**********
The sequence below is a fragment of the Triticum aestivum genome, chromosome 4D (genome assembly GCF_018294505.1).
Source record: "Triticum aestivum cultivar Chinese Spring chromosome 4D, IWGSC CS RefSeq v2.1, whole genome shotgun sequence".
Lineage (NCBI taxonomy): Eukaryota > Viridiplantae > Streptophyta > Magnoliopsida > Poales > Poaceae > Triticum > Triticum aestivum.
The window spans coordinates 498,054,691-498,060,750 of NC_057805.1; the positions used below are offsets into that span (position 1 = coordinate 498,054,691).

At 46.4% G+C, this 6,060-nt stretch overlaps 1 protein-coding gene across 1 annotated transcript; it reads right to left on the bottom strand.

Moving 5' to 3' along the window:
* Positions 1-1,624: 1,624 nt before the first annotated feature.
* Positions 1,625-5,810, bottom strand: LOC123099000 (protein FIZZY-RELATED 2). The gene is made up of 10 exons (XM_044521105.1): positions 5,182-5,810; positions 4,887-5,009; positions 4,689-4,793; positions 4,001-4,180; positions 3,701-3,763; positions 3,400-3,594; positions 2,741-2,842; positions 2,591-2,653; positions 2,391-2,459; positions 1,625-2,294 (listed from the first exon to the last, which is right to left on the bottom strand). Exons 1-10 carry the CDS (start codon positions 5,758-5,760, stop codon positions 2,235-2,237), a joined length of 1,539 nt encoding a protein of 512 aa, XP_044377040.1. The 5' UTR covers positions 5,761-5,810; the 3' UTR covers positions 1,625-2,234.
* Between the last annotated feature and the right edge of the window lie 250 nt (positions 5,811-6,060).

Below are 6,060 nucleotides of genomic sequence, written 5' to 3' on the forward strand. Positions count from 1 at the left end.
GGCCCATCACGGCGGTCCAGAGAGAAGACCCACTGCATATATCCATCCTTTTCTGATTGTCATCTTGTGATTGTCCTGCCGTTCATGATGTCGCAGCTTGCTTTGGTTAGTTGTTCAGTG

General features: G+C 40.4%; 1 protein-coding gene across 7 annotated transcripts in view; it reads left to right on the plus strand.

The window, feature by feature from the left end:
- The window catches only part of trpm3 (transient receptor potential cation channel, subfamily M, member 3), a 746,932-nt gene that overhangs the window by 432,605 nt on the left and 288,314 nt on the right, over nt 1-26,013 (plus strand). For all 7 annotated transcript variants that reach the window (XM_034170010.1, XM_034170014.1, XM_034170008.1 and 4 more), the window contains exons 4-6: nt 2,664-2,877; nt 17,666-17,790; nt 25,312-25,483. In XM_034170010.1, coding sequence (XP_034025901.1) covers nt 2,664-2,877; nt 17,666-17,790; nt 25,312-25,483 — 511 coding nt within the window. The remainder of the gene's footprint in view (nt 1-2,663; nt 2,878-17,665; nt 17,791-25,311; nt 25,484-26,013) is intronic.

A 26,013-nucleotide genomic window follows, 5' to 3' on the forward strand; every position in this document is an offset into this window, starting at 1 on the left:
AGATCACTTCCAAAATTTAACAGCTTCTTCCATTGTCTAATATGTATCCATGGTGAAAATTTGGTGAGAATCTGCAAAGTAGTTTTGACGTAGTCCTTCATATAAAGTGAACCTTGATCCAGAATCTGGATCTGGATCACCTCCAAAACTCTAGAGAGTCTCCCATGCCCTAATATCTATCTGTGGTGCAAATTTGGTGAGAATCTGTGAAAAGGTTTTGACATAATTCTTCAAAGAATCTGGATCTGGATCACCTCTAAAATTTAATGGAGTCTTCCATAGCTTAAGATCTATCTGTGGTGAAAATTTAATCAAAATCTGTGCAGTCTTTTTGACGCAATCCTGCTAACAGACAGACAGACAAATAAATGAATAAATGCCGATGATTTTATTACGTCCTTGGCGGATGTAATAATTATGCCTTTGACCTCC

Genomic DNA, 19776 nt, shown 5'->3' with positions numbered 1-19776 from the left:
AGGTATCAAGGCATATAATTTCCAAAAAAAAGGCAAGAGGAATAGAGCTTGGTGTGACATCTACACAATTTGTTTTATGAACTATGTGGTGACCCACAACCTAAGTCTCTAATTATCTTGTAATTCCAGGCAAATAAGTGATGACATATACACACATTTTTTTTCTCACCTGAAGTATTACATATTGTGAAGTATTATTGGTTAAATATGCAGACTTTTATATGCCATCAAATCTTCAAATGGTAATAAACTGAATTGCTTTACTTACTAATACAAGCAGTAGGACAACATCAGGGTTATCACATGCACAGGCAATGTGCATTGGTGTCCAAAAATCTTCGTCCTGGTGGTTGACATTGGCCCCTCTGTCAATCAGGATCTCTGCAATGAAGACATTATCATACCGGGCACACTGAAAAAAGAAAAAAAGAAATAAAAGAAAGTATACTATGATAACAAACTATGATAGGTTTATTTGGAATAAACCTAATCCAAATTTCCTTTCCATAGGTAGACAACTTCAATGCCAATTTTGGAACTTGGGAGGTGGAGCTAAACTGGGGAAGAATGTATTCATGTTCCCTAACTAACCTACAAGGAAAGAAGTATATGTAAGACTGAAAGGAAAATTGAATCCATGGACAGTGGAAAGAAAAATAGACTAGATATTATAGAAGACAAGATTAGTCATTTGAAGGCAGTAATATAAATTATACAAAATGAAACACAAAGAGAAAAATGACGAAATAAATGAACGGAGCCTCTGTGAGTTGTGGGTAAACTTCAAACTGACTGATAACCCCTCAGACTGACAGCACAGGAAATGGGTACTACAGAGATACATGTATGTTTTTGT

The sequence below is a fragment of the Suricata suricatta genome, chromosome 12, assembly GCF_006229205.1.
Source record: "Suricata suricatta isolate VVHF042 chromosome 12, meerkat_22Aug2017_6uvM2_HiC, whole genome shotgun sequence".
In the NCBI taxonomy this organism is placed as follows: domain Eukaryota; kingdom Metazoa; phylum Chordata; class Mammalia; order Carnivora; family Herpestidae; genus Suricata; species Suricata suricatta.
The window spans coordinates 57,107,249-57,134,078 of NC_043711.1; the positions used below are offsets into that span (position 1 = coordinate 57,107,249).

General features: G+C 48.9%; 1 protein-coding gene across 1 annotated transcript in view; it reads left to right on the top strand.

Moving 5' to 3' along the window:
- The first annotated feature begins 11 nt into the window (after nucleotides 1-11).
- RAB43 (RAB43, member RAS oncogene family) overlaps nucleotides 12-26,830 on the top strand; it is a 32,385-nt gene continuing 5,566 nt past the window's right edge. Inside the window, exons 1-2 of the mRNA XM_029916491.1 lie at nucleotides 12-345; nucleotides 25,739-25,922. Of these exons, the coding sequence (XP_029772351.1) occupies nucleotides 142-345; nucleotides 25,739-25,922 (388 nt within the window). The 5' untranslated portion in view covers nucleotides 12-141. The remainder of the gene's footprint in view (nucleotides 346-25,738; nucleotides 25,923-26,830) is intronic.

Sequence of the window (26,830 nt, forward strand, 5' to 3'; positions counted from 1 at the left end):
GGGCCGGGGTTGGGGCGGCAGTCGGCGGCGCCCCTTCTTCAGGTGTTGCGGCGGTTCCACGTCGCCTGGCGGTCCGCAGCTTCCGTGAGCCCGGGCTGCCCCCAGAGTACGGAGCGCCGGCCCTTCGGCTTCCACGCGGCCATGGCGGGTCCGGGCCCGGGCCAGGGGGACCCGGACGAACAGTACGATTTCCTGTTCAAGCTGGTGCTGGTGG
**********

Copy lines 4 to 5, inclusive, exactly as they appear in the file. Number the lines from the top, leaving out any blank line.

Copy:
The window spans coordinates 498,054,691-498,060,750 of NC_057805.1; the positions used below are offsets into that span (position 1 = coordinate 498,054,691).

At 46.4% G+C, this 6,060-nt stretch overlaps 1 protein-coding gene across 1 annotated transcript; it reads right to left on the bottom strand.